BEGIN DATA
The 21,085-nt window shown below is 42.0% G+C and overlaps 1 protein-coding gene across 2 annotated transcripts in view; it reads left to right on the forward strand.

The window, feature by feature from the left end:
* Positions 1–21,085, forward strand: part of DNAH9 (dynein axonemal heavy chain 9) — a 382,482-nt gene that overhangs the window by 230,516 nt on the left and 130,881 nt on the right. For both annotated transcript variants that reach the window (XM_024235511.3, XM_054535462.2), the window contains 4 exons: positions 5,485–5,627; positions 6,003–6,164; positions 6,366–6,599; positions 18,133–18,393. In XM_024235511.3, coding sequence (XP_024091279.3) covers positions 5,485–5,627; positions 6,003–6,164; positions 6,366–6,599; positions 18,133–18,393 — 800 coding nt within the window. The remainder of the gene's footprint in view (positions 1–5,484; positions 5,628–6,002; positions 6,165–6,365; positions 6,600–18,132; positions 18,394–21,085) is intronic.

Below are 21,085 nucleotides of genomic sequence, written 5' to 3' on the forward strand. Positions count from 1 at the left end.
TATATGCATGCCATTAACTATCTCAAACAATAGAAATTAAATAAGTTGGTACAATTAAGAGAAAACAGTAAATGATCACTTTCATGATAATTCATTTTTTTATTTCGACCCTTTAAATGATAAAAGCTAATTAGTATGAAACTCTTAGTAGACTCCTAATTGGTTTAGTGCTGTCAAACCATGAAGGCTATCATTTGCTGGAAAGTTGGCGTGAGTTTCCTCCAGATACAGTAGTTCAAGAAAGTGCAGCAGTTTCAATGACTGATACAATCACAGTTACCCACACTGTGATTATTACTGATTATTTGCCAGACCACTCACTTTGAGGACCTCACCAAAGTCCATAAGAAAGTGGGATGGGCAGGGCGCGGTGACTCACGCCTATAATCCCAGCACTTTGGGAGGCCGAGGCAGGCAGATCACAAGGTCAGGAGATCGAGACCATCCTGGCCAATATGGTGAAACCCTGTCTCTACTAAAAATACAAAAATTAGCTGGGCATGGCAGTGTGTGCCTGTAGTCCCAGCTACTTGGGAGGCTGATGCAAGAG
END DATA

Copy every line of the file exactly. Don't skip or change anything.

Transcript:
The 21,085-nt window shown below is 42.0% G+C and overlaps 1 protein-coding gene across 2 annotated transcripts in view; it reads left to right on the forward strand.

The window, feature by feature from the left end:
* Positions 1–21,085, forward strand: part of DNAH9 (dynein axonemal heavy chain 9) — a 382,482-nt gene that overhangs the window by 230,516 nt on the left and 130,881 nt on the right. For both annotated transcript variants that reach the window (XM_024235511.3, XM_054535462.2), the window contains 4 exons: positions 5,485–5,627; positions 6,003–6,164; positions 6,366–6,599; positions 18,133–18,393. In XM_024235511.3, coding sequence (XP_024091279.3) covers positions 5,485–5,627; positions 6,003–6,164; positions 6,366–6,599; positions 18,133–18,393 — 800 coding nt within the window. The remainder of the gene's footprint in view (positions 1–5,484; positions 5,628–6,002; positions 6,165–6,365; positions 6,600–18,132; positions 18,394–21,085) is intronic.

Below are 21,085 nucleotides of genomic sequence, written 5' to 3' on the forward strand. Positions count from 1 at the left end.
TATATGCATGCCATTAACTATCTCAAACAATAGAAATTAAATAAGTTGGTACAATTAAGAGAAAACAGTAAATGATCACTTTCATGATAATTCATTTTTTTATTTCGACCCTTTAAATGATAAAAGCTAATTAGTATGAAACTCTTAGTAGACTCCTAATTGGTTTAGTGCTGTCAAACCATGAAGGCTATCATTTGCTGGAAAGTTGGCGTGAGTTTCCTCCAGATACAGTAGTTCAAGAAAGTGCAGCAGTTTCAATGACTGATACAATCACAGTTACCCACACTGTGATTATTACTGATTATTTGCCAGACCACTCACTTTGAGGACCTCACCAAAGTCCATAAGAAAGTGGGATGGGCAGGGCGCGGTGACTCACGCCTATAATCCCAGCACTTTGGGAGGCCGAGGCAGGCAGATCACAAGGTCAGGAGATCGAGACCATCCTGGCCAATATGGTGAAACCCTGTCTCTACTAAAAATACAAAAATTAGCTGGGCATGGCAGTGTGTGCCTGTAGTCCCAGCTACTTGGGAGGCTGATGCAAGAG